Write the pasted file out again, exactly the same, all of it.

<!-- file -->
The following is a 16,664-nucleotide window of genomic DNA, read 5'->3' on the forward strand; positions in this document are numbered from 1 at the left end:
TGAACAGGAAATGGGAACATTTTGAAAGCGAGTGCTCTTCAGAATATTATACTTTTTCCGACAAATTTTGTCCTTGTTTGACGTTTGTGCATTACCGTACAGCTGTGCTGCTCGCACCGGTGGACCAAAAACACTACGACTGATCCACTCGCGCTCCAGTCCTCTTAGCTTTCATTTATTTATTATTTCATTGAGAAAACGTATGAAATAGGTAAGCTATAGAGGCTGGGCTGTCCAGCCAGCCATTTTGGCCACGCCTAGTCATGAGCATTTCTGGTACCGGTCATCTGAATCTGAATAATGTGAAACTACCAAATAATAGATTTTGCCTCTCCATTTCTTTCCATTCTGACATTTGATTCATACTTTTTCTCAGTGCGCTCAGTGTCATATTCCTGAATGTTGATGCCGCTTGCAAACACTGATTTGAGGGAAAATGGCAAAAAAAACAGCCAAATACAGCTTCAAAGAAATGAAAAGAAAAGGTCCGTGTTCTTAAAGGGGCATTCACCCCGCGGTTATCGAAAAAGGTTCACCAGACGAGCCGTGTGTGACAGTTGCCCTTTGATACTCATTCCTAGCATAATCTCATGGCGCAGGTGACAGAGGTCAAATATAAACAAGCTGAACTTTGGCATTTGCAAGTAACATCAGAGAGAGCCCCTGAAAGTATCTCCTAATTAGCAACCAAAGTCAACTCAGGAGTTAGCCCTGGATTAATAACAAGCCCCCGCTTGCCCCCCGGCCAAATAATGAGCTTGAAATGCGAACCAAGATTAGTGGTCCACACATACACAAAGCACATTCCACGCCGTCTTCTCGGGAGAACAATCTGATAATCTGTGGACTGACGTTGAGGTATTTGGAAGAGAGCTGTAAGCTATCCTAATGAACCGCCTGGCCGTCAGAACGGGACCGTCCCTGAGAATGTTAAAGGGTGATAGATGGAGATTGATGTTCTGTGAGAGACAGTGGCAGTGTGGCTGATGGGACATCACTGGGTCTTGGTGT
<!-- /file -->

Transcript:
The following is a 16,664-nucleotide window of genomic DNA, read 5'->3' on the forward strand; positions in this document are numbered from 1 at the left end:
TGAACAGGAAATGGGAACATTTTGAAAGCGAGTGCTCTTCAGAATATTATACTTTTTCCGACAAATTTTGTCCTTGTTTGACGTTTGTGCATTACCGTACAGCTGTGCTGCTCGCACCGGTGGACCAAAAACACTACGACTGATCCACTCGCGCTCCAGTCCTCTTAGCTTTCATTTATTTATTATTTCATTGAGAAAACGTATGAAATAGGTAAGCTATAGAGGCTGGGCTGTCCAGCCAGCCATTTTGGCCACGCCTAGTCATGAGCATTTCTGGTACCGGTCATCTGAATCTGAATAATGTGAAACTACCAAATAATAGATTTTGCCTCTCCATTTCTTTCCATTCTGACATTTGATTCATACTTTTTCTCAGTGCGCTCAGTGTCATATTCCTGAATGTTGATGCCGCTTGCAAACACTGATTTGAGGGAAAATGGCAAAAAAAACAGCCAAATACAGCTTCAAAGAAATGAAAAGAAAAGGTCCGTGTTCTTAAAGGGGCATTCACCCCGCGGTTATCGAAAAAGGTTCACCAGACGAGCCGTGTGTGACAGTTGCCCTTTGATACTCATTCCTAGCATAATCTCATGGCGCAGGTGACAGAGGTCAAATATAAACAAGCTGAACTTTGGCATTTGCAAGTAACATCAGAGAGAGCCCCTGAAAGTATCTCCTAATTAGCAACCAAAGTCAACTCAGGAGTTAGCCCTGGATTAATAACAAGCCCCCGCTTGCCCCCCGGCCAAATAATGAGCTTGAAATGCGAACCAAGATTAGTGGTCCACACATACACAAAGCACATTCCACGCCGTCTTCTCGGGAGAACAATCTGATAATCTGTGGACTGACGTTGAGGTATTTGGAAGAGAGCTGTAAGCTATCCTAATGAACCGCCTGGCCGTCAGAACGGGACCGTCCCTGAGAATGTTAAAGGGTGATAGATGGAGATTGATGTTCTGTGAGAGACAGTGGCAGTGTGGCTGATGGGACATCACTGGGTCTTGGTGT